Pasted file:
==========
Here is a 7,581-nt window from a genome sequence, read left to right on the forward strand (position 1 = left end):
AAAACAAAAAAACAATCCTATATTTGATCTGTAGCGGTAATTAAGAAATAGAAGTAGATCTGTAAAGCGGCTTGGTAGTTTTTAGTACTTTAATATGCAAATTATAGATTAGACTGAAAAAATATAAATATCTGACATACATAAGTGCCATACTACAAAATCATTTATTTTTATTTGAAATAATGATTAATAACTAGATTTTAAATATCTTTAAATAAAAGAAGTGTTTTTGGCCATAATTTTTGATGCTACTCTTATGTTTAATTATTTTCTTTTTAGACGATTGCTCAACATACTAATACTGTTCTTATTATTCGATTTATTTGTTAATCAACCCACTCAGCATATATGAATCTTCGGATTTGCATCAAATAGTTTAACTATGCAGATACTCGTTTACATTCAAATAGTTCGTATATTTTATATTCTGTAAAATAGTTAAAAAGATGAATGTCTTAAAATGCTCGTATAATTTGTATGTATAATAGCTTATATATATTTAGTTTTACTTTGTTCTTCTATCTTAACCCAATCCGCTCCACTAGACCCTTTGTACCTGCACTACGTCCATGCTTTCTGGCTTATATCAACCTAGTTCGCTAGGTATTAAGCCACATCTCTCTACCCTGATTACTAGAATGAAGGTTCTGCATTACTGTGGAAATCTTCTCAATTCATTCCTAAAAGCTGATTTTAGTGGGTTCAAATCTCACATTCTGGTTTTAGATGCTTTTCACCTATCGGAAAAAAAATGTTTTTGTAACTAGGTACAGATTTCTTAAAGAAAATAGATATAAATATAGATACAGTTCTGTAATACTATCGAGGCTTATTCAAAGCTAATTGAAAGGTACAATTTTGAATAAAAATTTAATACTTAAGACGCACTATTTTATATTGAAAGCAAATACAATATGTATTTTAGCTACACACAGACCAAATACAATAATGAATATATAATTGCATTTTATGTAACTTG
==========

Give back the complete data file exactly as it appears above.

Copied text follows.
Here is a 7,581-nt window from a genome sequence, read left to right on the forward strand (position 1 = left end):
AAAACAAAAAAACAATCCTATATTTGATCTGTAGCGGTAATTAAGAAATAGAAGTAGATCTGTAAAGCGGCTTGGTAGTTTTTAGTACTTTAATATGCAAATTATAGATTAGACTGAAAAAATATAAATATCTGACATACATAAGTGCCATACTACAAAATCATTTATTTTTATTTGAAATAATGATTAATAACTAGATTTTAAATATCTTTAAATAAAAGAAGTGTTTTTGGCCATAATTTTTGATGCTACTCTTATGTTTAATTATTTTCTTTTTAGACGATTGCTCAACATACTAATACTGTTCTTATTATTCGATTTATTTGTTAATCAACCCACTCAGCATATATGAATCTTCGGATTTGCATCAAATAGTTTAACTATGCAGATACTCGTTTACATTCAAATAGTTCGTATATTTTATATTCTGTAAAATAGTTAAAAAGATGAATGTCTTAAAATGCTCGTATAATTTGTATGTATAATAGCTTATATATATTTAGTTTTACTTTGTTCTTCTATCTTAACCCAATCCGCTCCACTAGACCCTTTGTACCTGCACTACGTCCATGCTTTCTGGCTTATATCAACCTAGTTCGCTAGGTATTAAGCCACATCTCTCTACCCTGATTACTAGAATGAAGGTTCTGCATTACTGTGGAAATCTTCTCAATTCATTCCTAAAAGCTGATTTTAGTGGGTTCAAATCTCACATTCTGGTTTTAGATGCTTTTCACCTATCGGAAAAAAAATGTTTTTGTAACTAGGTACAGATTTCTTAAAGAAAATAGATATAAATATAGATACAGTTCTGTAATACTATCGAGGCTTATTCAAAGCTAATTGAAAGGTACAATTTTGAATAAAAATTTAATACTTAAGACGCACTATTTTATATTGAAAGCAAATACAATATGTATTTTAGCTACACACAGACCAAATACAATAATGAATATATAATTGCATTTTATGTAACTTG